UN Secretary-General (UNSG) Antonio Guterres held a press conference on Friday, 20 October, at the Egyptian side of the Rafah crossing, calling for an “immediate humanitarian ceasefire.”
“We are actively engaging with all the parties in order to clarify these restrictions so we can have these trucks moving towards where they’re needed. We need these trucks moving as soon as possible,” he said.
Egypt has started removing concrete barriers at the Rafah crossing, according to an Egyptian security source who informed AFP on Friday, 20 October. Witnesses reported that Egyptian vehicles and equipment entered the Palestinian side to repair the roads that had been bombed earlier by Israeli airstrikes.
Guterres visited Egypt on Thursday, 19 October, to meet with Egyptian Foreign Minister Sameh Shoukry. The two held a joint press conference, during which the UNSG reiterated the critical importance of upholding international humanitarian law and ensuring the safety of civilians. He further emphasized that international law unequivocally prohibits attacks on hospitals, schools, and United Nations facilities.
In Al Arish, he continued, “We have two million people here suffering tremendously. There is no water, no food, no medicine, no fuel. Gaza needs everything to survive.”
Guterres emphasized that humanitarian aid trucks are “a lifeline. They are the difference between life and death for so many people.”
An Israeli army spokesperson has stated that the timing for the entry of humanitarian aid into Gaza through the Rafah crossing “is to be determined.”
The Israeli government had previously announced that it would not obstruct the flow of humanitarian aid into the besieged Gaza Strip from Egypt. This decision followed international pressure from Israel’s allies. It’s important to note that hundreds of thousands of Gaza residents have been forced to evacuate their homes due to ongoing Israeli airstrikes.
Throughout this week, world leaders have been coming to Cairo in an effort to de-escalate the Israel-Hamas War and work with the Egyptian administration on solutions to the humanitarian crisis.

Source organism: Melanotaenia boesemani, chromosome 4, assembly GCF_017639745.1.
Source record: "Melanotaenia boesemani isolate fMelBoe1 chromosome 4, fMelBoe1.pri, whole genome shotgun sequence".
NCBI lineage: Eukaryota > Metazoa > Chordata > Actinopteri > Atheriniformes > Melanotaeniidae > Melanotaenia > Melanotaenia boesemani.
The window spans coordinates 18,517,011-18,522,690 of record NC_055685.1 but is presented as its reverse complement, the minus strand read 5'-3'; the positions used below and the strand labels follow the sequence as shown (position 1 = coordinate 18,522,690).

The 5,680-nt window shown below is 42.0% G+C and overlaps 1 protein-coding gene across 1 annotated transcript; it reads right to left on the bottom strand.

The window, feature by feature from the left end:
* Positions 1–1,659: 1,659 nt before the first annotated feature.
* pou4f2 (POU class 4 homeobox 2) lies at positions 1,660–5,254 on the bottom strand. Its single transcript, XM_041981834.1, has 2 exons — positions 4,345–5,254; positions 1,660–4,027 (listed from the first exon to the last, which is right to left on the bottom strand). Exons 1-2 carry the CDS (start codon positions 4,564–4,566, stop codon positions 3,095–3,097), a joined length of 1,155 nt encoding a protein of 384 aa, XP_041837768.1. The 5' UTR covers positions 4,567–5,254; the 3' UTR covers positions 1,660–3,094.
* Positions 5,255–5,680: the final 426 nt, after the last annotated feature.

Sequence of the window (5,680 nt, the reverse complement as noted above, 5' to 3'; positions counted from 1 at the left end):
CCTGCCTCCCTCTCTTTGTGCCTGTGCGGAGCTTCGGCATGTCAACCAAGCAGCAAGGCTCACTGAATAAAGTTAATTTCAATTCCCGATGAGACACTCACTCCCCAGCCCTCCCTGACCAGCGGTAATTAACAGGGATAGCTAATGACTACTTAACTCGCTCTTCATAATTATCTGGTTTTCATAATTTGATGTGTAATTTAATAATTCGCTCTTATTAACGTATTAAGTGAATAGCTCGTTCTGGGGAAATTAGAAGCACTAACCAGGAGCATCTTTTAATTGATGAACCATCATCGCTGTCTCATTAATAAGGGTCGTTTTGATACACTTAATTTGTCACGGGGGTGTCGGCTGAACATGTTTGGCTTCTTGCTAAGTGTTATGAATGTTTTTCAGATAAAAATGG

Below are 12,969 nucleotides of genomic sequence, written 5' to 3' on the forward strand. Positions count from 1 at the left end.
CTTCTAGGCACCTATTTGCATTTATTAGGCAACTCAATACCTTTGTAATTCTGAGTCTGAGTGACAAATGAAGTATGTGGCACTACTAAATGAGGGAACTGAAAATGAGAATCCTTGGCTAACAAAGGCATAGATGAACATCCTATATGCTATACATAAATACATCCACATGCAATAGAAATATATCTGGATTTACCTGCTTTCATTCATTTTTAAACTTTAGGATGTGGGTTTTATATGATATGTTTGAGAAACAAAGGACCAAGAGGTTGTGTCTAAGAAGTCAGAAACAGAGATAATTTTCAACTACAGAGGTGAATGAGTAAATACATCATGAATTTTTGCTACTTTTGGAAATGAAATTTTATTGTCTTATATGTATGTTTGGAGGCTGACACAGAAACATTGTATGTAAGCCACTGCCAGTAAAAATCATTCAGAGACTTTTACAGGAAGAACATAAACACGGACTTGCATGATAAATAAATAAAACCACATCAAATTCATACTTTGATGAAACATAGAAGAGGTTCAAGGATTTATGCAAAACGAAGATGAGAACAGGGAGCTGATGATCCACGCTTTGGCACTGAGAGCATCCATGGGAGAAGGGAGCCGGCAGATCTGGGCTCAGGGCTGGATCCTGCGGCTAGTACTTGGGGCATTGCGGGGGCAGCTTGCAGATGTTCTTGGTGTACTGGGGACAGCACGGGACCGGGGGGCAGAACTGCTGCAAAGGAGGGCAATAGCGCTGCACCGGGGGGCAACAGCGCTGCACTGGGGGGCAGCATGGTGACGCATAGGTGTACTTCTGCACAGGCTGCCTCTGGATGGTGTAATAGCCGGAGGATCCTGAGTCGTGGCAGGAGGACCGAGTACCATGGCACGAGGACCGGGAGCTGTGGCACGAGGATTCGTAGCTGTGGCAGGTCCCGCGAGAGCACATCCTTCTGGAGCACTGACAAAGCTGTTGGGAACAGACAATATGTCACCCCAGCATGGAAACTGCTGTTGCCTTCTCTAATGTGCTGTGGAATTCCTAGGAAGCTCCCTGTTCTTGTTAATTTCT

US Secretary of State Antony Blinken visited Cairo on Sunday, 15 October, and planned to return to Israel for a second visit within a week, following a tour of six Arab nations to address the Israel-Palestine conflict.
During his meeting with Blinken, President Abdel Fattah Al Sisi asserted that Israel’s military operation in Gaza had gone beyond the bounds of self-defense, evolving into what he termed “a collective punishment,” as reported by Egypt’s state-run media.
German Chancellor Olaf Scholz also arrived in Egypt on Wednesday, 18 October, for discussions with Sisi regarding the situation in Israel and Gaza. Chancellor Scholz expressed the joint commitment of Germany and Egypt to alleviate the dire consequences of the ongoing conflict, stating, “Together with Egypt, we want to work to alleviate the terrible consequences of the war.”
British Prime Minister Rishi Sunak will visit Egypt on Friday, 20 October, as part of a tour around the Middle East to discuss the de-escalation of the ongoing Israeli airstrikes on the Palestinians in the Gaza Strip, the West Bank, and Jerusalem.
Sunak traveled to Saudi Arabia, where he met with Saudi Crown Prince Mohammed bin Salman, saying on his X account (formerly known as Twitter): “We agreed on coordinated action to prevent further escalation in the region, provide vital humanitarian aid in Gaza, and support stability, both now and in the long-term.”
Twelve world leaders are set to participate in an International Peace Summit hosted by Egypt this Saturday, 20 October, responding to a call made by Sisi to address the Gaza crisis. Egypt’s Foreign Affairs Minister Sameh Shoukry emphasized the gravity of the situation in Gaza and the urgent need to de-escalate tensions, establish a ceasefire, and work towards a two-state solution to address the long-standing conflict. French Foreign Affairs Minister Caritin Colonna confirmed France’s participation in the summit during a joint press conference in Cairo. This announcement follows an agreement between Sisi and US President Joe Biden to facilitate sustained humanitarian aid entry into Gaza through the Rafah border crossing.
The Conflict So Far
After a surprise attack conducted on 7 October by Hamas on a number of southern Israeli towns which resulted in the deaths of an estimated 1,200 people and more than 200 being taken ‘hostage’ by Hamas, Israel launched a retaliatory bombing campaign against what it describes as ‘terrorist targets’ in the Gaza Strip.
So far, 4,137 Palestinians have been killed in the Gaza Strip — over 1,000 of them children — and at least 13,000 others injured. Meanwhile, 81 Palestinians have been killed in the West Bank and 1,300 have been injured.
The priority of the Egyptian government since the beginning of the conflict has been deescalation and the securing of a path for aid to enter the Gaza Strip through the Rafah crossing. Israel bombed the crossing at least four times, and despite agreements to let through aid, the infrastructure remains damaged and aid is yet to cross.
Most Western countries, with the United States at the forefront, have expressed unconditional support for Israel, despite the steadily rising death toll in Gaza. Meanwhile, Arab governments have called for an immediate ceasefire.